Culture minister Jeremy Hunt has promised £50m in extra funding to put "a fibre point in every community in the UK by the end of the Parliament".
Although he acknowledged that moving the UK from its poor position in world superfast broadband rankings to nearer the top would require a mix of technologies, he said pushing fibre deeper into the national network would be crucial.
He announced an extra £50m in funding for the second wave testing of market tests for superfast broadband from May next year - local groups have until April to propose new tests.
He said the coalition government had had constructive discussions with BT.
As a result Hunt announced a one Gigabit per second trial in Kesgrave near Ipswich from early next year, including 40 rural, market towns in the next phase of deployment in late 2011, early 2012. The minister also said that BT had signalled that it would match the government's £830m with a "similar" investment.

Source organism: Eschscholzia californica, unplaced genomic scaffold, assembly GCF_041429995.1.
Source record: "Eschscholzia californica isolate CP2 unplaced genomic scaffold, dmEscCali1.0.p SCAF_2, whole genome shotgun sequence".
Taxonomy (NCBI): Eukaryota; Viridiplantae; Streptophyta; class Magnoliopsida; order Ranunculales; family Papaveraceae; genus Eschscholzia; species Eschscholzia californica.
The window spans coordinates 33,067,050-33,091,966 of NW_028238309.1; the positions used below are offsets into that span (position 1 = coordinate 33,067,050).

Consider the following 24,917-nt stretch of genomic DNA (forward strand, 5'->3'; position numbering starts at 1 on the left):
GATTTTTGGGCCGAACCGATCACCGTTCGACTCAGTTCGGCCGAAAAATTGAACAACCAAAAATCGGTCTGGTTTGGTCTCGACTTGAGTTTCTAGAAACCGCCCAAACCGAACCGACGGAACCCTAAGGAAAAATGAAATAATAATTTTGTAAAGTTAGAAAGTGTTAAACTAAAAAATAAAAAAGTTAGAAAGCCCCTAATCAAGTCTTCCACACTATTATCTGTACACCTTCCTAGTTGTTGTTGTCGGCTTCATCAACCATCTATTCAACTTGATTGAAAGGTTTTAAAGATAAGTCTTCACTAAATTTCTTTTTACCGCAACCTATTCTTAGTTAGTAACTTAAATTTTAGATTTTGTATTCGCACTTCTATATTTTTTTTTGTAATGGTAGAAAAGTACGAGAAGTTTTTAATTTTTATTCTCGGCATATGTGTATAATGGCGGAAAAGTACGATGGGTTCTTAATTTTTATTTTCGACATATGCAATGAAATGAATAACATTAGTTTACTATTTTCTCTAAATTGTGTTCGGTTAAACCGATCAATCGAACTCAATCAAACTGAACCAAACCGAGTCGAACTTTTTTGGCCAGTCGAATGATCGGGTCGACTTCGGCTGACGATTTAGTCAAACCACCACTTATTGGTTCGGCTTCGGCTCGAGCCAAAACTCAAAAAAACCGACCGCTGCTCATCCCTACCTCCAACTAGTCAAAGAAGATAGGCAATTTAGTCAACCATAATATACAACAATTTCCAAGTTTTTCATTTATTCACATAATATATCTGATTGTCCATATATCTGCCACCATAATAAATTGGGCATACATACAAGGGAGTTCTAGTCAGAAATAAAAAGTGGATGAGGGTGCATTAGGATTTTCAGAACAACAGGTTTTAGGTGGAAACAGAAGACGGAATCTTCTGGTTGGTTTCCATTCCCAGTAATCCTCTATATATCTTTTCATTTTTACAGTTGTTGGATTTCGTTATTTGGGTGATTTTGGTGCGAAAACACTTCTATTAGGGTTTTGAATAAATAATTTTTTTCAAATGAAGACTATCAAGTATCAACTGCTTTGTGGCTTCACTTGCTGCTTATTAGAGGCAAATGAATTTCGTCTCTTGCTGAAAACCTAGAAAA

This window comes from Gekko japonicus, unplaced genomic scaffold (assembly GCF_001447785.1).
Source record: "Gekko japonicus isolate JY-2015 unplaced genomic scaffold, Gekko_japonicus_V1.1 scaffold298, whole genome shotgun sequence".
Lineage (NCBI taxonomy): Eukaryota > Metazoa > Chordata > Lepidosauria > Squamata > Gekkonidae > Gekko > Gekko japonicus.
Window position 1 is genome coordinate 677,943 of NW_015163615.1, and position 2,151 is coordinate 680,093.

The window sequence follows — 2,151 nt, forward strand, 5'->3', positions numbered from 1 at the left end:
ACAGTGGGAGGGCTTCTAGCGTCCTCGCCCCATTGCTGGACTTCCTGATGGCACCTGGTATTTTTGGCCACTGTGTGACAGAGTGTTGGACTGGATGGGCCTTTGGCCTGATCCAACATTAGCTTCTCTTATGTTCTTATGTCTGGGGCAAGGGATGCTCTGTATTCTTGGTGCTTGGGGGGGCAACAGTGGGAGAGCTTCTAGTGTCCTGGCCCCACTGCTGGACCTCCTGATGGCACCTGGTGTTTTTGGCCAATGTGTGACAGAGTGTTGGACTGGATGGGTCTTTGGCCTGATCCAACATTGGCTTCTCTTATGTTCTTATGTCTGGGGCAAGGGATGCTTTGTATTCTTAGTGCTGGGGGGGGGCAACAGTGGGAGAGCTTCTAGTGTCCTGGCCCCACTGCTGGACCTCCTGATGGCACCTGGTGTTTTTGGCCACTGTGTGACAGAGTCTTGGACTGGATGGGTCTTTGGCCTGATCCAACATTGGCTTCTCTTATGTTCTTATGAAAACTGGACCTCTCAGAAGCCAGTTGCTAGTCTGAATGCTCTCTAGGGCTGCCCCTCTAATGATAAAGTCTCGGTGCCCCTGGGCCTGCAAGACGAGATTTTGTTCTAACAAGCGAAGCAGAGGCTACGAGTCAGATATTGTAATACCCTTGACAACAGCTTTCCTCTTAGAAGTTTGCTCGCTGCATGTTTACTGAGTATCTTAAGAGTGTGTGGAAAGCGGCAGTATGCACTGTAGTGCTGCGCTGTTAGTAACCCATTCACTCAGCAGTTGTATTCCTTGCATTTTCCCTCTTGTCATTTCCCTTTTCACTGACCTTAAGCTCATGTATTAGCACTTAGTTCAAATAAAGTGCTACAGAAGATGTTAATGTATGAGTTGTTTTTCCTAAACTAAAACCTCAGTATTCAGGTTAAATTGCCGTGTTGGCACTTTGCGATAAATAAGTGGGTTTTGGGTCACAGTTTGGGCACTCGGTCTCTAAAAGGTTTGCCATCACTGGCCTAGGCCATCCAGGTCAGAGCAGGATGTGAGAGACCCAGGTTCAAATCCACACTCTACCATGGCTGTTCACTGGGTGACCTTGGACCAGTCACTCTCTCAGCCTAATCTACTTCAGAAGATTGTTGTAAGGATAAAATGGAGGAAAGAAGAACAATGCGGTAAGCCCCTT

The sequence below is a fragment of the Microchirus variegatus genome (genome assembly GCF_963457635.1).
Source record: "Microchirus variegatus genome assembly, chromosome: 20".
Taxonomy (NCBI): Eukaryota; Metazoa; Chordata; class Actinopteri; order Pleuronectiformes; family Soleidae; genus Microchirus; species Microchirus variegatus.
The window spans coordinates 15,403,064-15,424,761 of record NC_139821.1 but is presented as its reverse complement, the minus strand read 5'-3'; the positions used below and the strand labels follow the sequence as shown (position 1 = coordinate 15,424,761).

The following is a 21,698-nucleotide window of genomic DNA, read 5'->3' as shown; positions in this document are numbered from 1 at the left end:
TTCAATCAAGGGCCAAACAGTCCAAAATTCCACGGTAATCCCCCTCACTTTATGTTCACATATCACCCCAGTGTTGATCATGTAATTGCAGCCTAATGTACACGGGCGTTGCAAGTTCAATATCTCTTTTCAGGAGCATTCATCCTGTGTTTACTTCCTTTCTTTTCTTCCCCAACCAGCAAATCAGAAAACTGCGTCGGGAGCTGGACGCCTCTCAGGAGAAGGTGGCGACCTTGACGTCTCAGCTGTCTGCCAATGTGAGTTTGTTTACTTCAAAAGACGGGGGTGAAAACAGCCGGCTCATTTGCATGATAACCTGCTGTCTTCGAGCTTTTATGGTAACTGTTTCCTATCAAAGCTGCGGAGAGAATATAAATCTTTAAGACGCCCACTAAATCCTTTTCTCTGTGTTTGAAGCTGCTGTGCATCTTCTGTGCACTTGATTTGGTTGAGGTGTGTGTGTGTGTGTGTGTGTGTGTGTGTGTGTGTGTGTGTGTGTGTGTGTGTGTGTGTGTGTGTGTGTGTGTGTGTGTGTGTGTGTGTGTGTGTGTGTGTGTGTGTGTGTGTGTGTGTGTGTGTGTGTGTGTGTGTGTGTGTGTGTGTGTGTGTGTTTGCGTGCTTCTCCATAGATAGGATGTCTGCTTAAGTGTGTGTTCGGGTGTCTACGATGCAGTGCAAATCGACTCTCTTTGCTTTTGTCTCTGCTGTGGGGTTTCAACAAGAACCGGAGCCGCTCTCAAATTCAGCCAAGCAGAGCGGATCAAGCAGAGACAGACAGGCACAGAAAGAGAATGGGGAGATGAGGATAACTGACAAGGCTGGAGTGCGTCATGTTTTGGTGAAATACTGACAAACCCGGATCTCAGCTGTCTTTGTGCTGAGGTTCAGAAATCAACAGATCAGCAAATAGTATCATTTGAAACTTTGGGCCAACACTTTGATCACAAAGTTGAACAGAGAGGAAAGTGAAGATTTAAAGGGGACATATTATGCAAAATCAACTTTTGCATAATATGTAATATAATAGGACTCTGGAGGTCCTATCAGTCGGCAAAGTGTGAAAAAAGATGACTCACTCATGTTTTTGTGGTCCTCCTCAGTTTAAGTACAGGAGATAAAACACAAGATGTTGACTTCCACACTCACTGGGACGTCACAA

He said this, according to BT's reckoning, would give 85 to 90 per cent of the country access to superfast broadband.
The budget includes the underspent money from the digital switchover.
Hunt said the network would benefit not just business but allow other improvements like telemedicine, social and other public services too.
An Ofcom report last month put the UK near the bottom, alongside China, of the world rankings for superfast connections.
Jim Naughtie, presenter of the BBC's Today programme, was forced to apologise to listeners this morning for a "slip of the tongue" in which he described Jeremy Hunt using a rude word which rhymes with the minister's surname - as the vid above shows. ®